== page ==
Now, as you also know, Stovelilly got her name on account of her odd birth—her mother, Pratelin, was cooking that day for the Savior Man’s Feast and all the extended family in the hills, and the babe chose that precise moment when two or three things were ready to come off the stove or out of the oven all at once to come into this screaming world. Pratelin felt Stovelilly start to drop and reached down in a flash and caught her by the foot, lifted her up and set her in the cooking pot on the back of the stove—there was no fire under that burner, don’t you know, because it was nothing there but water for cooling things down with—and the new babe settled into the cool water, looked up at her mother and smiled. In the next instant, Old Ames came into the kitchen, took one look and stated, “Now Ma, what you cooking over there on that corner? Because I don’t think the folks will want any of that!”

“Oh shoo!” Pratelin said, damping down the fire under the taters. “That’s nothin’ but my little stove lilly.” And as you know, the name stuck.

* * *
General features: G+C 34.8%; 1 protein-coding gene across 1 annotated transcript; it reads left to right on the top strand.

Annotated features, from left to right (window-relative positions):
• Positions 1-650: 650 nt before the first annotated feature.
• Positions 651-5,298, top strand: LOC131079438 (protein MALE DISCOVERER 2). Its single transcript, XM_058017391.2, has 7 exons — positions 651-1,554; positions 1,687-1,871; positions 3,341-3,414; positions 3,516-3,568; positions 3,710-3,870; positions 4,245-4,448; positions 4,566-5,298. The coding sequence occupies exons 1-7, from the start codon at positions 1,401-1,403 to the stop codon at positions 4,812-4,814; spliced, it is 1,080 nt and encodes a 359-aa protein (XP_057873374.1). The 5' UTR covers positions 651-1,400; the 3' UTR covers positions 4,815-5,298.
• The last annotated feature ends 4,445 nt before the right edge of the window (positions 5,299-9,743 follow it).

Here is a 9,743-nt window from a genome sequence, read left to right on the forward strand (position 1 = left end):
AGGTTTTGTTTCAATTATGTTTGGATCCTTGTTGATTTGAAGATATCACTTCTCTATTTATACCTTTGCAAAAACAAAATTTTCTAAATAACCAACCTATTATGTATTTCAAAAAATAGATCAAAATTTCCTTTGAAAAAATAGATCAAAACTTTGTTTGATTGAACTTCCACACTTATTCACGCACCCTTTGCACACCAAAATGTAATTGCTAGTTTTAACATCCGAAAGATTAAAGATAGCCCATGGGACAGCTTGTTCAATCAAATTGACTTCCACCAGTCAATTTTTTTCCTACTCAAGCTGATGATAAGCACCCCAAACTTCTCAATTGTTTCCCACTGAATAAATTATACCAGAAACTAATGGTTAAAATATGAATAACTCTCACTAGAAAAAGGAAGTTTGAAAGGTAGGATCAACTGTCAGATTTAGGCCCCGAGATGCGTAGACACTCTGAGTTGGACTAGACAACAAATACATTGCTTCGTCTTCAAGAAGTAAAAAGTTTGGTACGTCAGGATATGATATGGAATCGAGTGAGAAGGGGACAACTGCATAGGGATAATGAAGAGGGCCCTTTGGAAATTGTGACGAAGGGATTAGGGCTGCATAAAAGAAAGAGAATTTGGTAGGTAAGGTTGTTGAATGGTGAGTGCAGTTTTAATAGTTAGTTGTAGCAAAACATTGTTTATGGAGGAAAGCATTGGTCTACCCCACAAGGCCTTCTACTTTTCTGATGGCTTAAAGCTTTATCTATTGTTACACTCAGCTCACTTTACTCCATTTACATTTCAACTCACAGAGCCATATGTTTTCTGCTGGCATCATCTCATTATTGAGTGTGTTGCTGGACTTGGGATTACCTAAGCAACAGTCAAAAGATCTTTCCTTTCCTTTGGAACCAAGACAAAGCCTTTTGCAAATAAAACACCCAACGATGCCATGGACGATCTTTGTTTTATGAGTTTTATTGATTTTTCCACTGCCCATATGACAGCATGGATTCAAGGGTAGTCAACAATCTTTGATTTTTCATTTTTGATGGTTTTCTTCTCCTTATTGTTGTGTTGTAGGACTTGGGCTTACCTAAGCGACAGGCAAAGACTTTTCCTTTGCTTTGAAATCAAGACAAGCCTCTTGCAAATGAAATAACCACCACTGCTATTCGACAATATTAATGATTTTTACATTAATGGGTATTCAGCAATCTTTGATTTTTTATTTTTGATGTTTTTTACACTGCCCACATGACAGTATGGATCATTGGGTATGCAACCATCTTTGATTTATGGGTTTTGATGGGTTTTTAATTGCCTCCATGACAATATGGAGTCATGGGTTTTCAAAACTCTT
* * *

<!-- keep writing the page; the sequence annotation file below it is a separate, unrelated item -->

But that was a long time ago, close on to thirty years, and Stovelilly lived in the cabin perched on the saddle of land between the two valleys all alone. Old Ames had died of white rot and Pratelin got herself struck by lightning—and that is a whole other story, let me tell you—and it’s a hard world when you’re living on your lonesome. The family didn’t bother to come and state when they were moving off to the valley. They had forgotten about Stovelilly, as people sometimes do when they are deeply involved in their own affairs.

Now there was still magic in the Earth in those days. Some believe that it originally came from the great volcanic vents in the ocean, mixed with the water, was skimmed from the waves by the great winds that blow unceasing, and was dropped upon the mountains in great rain deluges, and ran down across the land and found its way into the very crops and the animals that we eat. It didn’t, then, take a lot of magic to manifest itself in ordinary ways such that no one thought of it as being quite…magical. They will see a tree growing from a little nut and think nothing of it, or a water spring up from a rock and pass it off as simply the way of the world. But it takes magic to move things, to cause them be when they weren’t before, and to generally bring forth life and living.